When & Where We Dance
Join us for lively International Folk Dancing
Every Tuesday 6:00-8:15 PM at McCabe Recreational Center
located at 101 46th Ave, Nashville, TN 37209
$3 per class or $40 per trimester
On the first Saturday of every month, NIFD does request dancing at the Friends Meeting House at the corner of 26th Ave N & Torbett St., just off Charlotte Pike. 3:45-5:45 PM. There is a $2 fee and we are asked to wear soft-heeled shoes. Also please avoid wearing perfume at the Saturday gatherings.
McCabe Recreational Center
Tantsova Grupa (Bulgarian for "dance group") is a Nashville-based musical ensemble created in 2009 to accompany the Nashville International Folk Dancers. The band's repertoire includes village dances from Bulgaria, Macedonia, Romania, Serbia, Armenia, Russia, Hungary, France and Israel. Current musicians are Mary Lou Durham, Tim Murphy and Amberly Rosen, fiddles; Janet Epstein, recorders; Sam Frazee and Greg Jones, guitars; Michael Lewandowski, mandolin; Laura Bouffard, clarinet; Holly Tashian, upright bass; and Billy Wiggins, percussion. Other members of Tantsova Grupa have included Noa Ben-Amotz, Nermin Begovic, Bart Elliott, Billy Ramirez, and Carole VanderWal.
For more information, contact Janet at Depst98336@aol.com or 615 297-2546.
NIFD dance performances on Youtube:
Fox Dance and Kapuveri Verbunk (both Hungarian), Kasapsko Oro (Macedonia), Godeski Cacak and Sarajevka Kolo (both Serbian); Sedi Donka (Bulgaria), followed by exceprts from Ambee Dageets (Amrmenia), Somogyi Karikazo (Hungary), Brachno Oro (Albania), Arcanul Moldvai (Romania), Avre Tu and Eretz Yisrael (both from Israel); Malenki Tanets (Ukraine), Sobotki (Poland), 'Ali 'Ali (Lebanon), Karagouna (Greece), the ending of Sedi Donka (Bulgaria) and Mayim, Mayim (Israel).
Hora de Mina (Romania), Jaap's Tropanka (Bulgaria), Somagyi Karikazo (Hungary), Vlashko Horo (Bulgaria), Kalamata Kerchief (Greece), Moosh/Sasoon (Armenia), Ca la Mahala (Gypsy), Zemer Atik (Israel) and Vidinsko Oro.
Ambee Dageets (Armenia), Fox Dance (Hungarian), Hasapikos (Greek), Myatalo Lenche and Vidinsko Horo (Bulgaria), Avre Tu (Ladino-Israeli), Jetili (Lebanon), Triandafilia (Greek) and Rustemul (Oltenia).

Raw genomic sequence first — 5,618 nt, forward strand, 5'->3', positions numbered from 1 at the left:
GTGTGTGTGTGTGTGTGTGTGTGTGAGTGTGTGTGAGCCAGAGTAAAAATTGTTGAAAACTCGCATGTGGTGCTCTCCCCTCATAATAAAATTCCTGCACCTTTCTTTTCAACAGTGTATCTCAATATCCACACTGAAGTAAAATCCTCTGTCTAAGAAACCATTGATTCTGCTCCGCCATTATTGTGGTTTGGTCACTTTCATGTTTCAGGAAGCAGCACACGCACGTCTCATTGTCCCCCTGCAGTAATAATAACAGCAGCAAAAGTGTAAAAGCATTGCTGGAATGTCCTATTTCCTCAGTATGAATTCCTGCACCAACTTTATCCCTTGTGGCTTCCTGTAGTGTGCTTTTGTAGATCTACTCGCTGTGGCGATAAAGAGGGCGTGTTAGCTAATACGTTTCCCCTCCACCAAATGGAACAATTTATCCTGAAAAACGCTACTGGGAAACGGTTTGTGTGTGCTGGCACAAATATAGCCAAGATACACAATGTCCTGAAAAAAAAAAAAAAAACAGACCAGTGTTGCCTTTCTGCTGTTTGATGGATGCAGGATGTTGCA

Bavno Oro (Macedonia), Gavotte D'Honneur (Brittany), Moja Diridika (Croatia), Olahos ("Fox Dance" from Hungary), Korobushka (a Russian couples dance), Makedonsko Naradno (Macedonia), Rustemul (Romania) and Zemer Atik (Israel).
JoJon and Daronee (both from Armenia), Jove Male Mome (Bulgarian), Ya Abud (Lebanon), Kochari (Assyria), Pentozoli (Greek), Dela din Oprisor (Romania), Bielolitza Kruglalitza (Ukraine), and 'Ali 'Ali (Lebanon).
The Nashville International Folk Dance group was formed in 1948, meeting on Tuesday nights at the Belmont United Methodist Church on Acklen Ave. Las Woodard and his wife were among the earliest leaders of the group and may be considered its ostensible founders. The group danced to music on 78, 45 and Long Play phonograph records for the first few decades. During the 1950’s and 1960’s, Larry and Hilda Ratner shared leadership responsibilities in the group. During that era, by popular demand, NIFD devoted a good share of its time to English and Early American country dances as well as some Northern European dances from Germany and Scandinavia--in addition to Balkan dancing. However, by the early 1970’s the Balkan, Israeli and other Eastern European dances, characteristic of the group today, had re-emerged as the predominant focus of the group. Around 1975, Hibbard and Ruby Thatcher, along with two other couples in the group, left NIFD to form a separate Friday night group called the Nashville Country Dancers, dedicated primarily to English and New England Country Dances, and later Contra-Dances (often with a live band instead of recorded music).